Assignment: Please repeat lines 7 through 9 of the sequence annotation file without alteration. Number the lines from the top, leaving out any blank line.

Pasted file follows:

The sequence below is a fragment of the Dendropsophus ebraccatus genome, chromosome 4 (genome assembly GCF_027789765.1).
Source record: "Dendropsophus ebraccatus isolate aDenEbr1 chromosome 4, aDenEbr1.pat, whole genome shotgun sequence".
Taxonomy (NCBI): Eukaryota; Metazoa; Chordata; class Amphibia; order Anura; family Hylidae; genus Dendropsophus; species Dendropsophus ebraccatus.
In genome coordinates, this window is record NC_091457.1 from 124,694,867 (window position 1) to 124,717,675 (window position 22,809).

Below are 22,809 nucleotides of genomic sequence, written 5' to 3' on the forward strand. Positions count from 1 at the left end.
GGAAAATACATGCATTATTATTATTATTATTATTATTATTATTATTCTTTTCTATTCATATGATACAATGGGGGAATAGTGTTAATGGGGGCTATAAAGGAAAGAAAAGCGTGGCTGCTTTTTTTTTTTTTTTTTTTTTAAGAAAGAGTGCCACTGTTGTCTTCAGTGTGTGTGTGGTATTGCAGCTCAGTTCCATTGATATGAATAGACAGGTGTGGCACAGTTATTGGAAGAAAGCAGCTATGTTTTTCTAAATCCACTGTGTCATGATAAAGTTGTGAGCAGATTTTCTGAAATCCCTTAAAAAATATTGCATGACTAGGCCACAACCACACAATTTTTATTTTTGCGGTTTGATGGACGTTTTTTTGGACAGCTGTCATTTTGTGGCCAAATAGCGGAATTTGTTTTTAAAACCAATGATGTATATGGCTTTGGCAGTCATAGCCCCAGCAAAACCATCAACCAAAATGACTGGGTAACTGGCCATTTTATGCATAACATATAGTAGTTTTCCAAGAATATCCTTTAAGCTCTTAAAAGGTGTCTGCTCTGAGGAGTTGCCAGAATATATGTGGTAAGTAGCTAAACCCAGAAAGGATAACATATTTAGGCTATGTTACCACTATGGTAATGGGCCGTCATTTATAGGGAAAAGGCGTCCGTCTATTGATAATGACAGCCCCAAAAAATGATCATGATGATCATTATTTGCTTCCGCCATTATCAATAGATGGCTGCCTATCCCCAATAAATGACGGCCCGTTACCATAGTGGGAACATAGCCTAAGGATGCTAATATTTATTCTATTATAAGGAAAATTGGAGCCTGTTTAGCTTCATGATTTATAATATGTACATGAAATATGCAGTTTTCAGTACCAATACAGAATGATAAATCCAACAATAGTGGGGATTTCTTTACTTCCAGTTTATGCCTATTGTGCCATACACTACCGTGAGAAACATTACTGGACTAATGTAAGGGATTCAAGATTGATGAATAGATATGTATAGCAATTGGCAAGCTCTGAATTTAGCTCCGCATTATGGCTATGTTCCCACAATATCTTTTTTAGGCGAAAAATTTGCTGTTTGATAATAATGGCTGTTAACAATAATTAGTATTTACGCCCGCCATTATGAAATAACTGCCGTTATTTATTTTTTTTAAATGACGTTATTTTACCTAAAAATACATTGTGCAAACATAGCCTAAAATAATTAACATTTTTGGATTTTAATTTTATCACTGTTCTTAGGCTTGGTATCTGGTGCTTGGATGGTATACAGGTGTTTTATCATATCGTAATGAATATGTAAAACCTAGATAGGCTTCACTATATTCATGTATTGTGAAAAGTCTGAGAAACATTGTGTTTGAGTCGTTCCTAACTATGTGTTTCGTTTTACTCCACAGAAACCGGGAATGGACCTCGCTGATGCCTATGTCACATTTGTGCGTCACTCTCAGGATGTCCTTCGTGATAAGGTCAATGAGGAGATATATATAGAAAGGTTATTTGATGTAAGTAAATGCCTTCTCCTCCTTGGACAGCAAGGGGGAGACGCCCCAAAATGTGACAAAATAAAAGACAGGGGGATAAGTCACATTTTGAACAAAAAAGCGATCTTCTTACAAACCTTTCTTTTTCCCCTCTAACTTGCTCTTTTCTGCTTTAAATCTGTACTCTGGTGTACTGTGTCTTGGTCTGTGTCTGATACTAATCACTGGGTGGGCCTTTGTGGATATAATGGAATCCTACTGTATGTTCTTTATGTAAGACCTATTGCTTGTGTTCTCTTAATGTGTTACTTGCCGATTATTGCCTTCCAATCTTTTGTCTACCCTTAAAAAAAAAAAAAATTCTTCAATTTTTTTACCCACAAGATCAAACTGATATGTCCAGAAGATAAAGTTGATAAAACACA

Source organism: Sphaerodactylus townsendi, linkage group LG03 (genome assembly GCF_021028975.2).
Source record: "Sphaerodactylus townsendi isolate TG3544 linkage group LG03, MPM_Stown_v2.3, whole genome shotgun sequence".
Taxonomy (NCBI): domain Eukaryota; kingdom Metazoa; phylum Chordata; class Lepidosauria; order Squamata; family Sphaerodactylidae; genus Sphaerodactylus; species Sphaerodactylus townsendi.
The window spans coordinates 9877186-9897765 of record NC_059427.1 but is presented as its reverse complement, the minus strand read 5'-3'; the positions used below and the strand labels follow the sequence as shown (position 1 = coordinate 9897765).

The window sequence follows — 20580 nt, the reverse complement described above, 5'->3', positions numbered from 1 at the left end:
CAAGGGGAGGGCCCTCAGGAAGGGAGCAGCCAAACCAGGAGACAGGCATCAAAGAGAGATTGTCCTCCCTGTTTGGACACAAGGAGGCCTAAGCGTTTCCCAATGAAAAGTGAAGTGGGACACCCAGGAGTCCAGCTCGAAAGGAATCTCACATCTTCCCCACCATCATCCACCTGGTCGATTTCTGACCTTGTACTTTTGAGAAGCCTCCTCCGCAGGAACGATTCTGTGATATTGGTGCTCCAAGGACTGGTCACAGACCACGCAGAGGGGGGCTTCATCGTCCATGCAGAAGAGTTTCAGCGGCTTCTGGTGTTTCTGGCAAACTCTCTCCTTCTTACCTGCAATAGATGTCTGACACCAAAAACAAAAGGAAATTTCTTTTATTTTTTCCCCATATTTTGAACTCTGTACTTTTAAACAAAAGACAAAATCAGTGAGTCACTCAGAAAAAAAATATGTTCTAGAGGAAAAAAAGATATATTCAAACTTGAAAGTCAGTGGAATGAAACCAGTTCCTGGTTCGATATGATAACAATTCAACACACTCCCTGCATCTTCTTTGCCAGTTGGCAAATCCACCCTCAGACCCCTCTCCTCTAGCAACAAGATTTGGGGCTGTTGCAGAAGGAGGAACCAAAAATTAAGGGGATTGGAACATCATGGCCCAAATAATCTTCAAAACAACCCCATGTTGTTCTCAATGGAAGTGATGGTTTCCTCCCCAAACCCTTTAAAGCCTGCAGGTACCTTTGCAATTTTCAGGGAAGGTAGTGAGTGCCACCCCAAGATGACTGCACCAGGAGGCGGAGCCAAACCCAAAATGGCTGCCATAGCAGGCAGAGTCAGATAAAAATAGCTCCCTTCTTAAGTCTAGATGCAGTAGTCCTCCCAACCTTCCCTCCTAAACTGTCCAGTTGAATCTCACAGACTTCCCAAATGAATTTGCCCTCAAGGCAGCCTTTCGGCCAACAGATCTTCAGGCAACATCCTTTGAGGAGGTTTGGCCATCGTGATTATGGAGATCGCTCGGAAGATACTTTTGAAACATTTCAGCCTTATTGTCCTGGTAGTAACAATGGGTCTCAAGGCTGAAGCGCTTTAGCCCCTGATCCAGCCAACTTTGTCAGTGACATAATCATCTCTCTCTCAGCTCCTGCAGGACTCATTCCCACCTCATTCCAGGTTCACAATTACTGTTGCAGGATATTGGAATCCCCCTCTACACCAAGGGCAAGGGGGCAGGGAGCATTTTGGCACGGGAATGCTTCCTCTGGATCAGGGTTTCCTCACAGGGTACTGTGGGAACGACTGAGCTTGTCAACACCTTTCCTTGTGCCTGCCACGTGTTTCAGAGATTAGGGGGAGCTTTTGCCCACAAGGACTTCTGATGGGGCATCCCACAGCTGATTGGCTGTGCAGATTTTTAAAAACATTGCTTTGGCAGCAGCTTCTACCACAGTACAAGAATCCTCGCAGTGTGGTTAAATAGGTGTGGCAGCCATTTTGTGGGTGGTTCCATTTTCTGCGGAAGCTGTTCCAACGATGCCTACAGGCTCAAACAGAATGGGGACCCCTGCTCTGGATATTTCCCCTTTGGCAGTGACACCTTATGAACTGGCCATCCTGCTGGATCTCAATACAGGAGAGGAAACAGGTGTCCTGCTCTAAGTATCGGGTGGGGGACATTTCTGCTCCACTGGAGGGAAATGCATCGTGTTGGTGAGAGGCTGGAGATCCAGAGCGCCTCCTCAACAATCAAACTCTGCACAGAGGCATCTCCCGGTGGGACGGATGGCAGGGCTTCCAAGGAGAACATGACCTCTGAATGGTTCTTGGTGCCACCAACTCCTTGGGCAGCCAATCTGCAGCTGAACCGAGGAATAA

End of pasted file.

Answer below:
Source organism: Sphaerodactylus townsendi, linkage group LG03 (genome assembly GCF_021028975.2).
Source record: "Sphaerodactylus townsendi isolate TG3544 linkage group LG03, MPM_Stown_v2.3, whole genome shotgun sequence".
Taxonomy (NCBI): domain Eukaryota; kingdom Metazoa; phylum Chordata; class Lepidosauria; order Squamata; family Sphaerodactylidae; genus Sphaerodactylus; species Sphaerodactylus townsendi.